Job Description Module

According to Jennifer, “the Department of Labor continues its robust investigations of wage and hour complaints.  One of your best defenses in an FLSA audit is up to date and accurate job descriptions.  And with the new FLSA regulations around the corner, now is the time to create or update your organization’s job descriptions.”

Need an accessible place to keep record of your job descriptions?  Need reminders to update your organization’s descriptions more frequently than every five to ten years?  Flare®’s job description module is for you.  This module allows you to design a job description template so all job descriptions are consistent in content type. Authorized staff can prepare draft updates to job description content to be approved by HR.  The Flare® job description module also contains tests for FLSA compliance and a point factor job evaluation system to streamline your work and reporting systems.

Staff Advancement Monitor™

About 52% of respondents from the 2013 Global Assessment Trends report listed developing leaders as a top priority for their organization. Is leadership development a priority for yours?  If so, Flare®’s Staff Advancement Monitor™ module assists you in developing custom primary & secondary competencies and developmental activities for future leaders.  The results tracked in this module can be used for employee promotion recommendations.  Additional features include a listing of all participating employees, their mentors, and targeted goal positions.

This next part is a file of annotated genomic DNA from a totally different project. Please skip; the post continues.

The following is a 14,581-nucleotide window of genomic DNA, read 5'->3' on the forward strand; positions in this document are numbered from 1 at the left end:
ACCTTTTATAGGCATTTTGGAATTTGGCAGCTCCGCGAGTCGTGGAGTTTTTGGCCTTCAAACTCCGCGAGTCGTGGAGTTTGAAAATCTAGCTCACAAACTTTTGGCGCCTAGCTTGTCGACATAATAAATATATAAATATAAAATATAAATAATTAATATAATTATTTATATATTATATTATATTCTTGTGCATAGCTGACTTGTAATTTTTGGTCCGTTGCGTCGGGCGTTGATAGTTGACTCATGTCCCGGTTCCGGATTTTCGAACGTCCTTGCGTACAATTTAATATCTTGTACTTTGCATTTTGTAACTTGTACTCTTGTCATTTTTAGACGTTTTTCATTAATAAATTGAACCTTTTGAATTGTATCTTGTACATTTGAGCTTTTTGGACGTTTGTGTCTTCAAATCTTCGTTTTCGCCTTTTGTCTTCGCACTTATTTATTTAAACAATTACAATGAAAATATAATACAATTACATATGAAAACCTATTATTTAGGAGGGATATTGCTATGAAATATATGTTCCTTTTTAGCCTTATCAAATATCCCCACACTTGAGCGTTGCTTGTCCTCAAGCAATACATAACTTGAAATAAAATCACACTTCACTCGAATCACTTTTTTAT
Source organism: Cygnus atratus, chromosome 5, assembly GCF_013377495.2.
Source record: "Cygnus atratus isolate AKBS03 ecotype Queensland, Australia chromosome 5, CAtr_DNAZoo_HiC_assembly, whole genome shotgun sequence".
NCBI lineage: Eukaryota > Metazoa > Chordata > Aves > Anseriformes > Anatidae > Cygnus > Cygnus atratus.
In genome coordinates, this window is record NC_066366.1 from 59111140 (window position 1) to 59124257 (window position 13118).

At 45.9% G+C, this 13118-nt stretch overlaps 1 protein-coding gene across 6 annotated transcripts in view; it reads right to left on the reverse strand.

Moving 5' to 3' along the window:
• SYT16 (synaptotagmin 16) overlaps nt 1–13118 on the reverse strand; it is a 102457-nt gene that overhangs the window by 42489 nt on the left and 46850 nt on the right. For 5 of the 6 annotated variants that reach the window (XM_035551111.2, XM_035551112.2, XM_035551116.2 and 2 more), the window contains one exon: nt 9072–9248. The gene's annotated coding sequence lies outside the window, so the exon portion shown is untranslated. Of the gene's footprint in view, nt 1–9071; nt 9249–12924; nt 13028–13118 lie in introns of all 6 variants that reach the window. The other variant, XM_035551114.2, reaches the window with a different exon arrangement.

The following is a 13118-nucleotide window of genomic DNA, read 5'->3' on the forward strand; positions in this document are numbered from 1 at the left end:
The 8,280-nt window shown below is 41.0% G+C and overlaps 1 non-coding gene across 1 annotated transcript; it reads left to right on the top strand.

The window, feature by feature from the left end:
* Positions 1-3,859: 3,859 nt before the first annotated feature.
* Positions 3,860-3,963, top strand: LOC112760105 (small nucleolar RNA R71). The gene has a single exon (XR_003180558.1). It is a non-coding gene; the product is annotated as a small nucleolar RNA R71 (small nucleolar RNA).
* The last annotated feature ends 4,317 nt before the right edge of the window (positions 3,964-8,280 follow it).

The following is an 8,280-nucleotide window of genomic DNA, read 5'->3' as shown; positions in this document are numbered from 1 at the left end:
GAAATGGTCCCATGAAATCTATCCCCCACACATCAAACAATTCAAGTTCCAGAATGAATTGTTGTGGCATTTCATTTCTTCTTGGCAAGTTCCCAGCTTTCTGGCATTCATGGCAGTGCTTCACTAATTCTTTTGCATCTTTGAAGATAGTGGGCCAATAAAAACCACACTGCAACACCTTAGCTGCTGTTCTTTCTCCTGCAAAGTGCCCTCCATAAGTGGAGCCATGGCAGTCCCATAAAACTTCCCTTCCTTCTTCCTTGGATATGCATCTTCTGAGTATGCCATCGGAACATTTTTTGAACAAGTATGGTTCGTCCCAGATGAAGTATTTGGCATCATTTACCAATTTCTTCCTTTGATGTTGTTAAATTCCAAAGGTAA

Finders Keepers™

The 2013 Global Assessment Trends report also mentioned that 55% of respondents cite engagement of the workforce as a priority this year. Do you want to know if your valued employees are engaged with their work… or with your organization? Would you like to get opinions on where managers can make improvements? With the Finders Keepers™ module, you can! This module allows authorized users to create much needed customized surveys to gather employee opinions, new hire perspectives, and even exit interview data.  On-line, real-time reporting makes data analysis a breeze!

Total Rewards Statements

77% of organizations feel as though they communicate employee benefits effectively. If you want to ensure that your employees are aware of your organization’s reward program, consider Flare®’s Total Rewards Statement module!  With this module, you will be able to securely inform your employees of the value of their total compensation packages in real-time.  Information captured and reported by Flare® in both narrative and graphic formats include and are not limited to salary, variable compensation, and benefit cost & value information.

Tuesday, June 09, 2015

The Rules of Engagement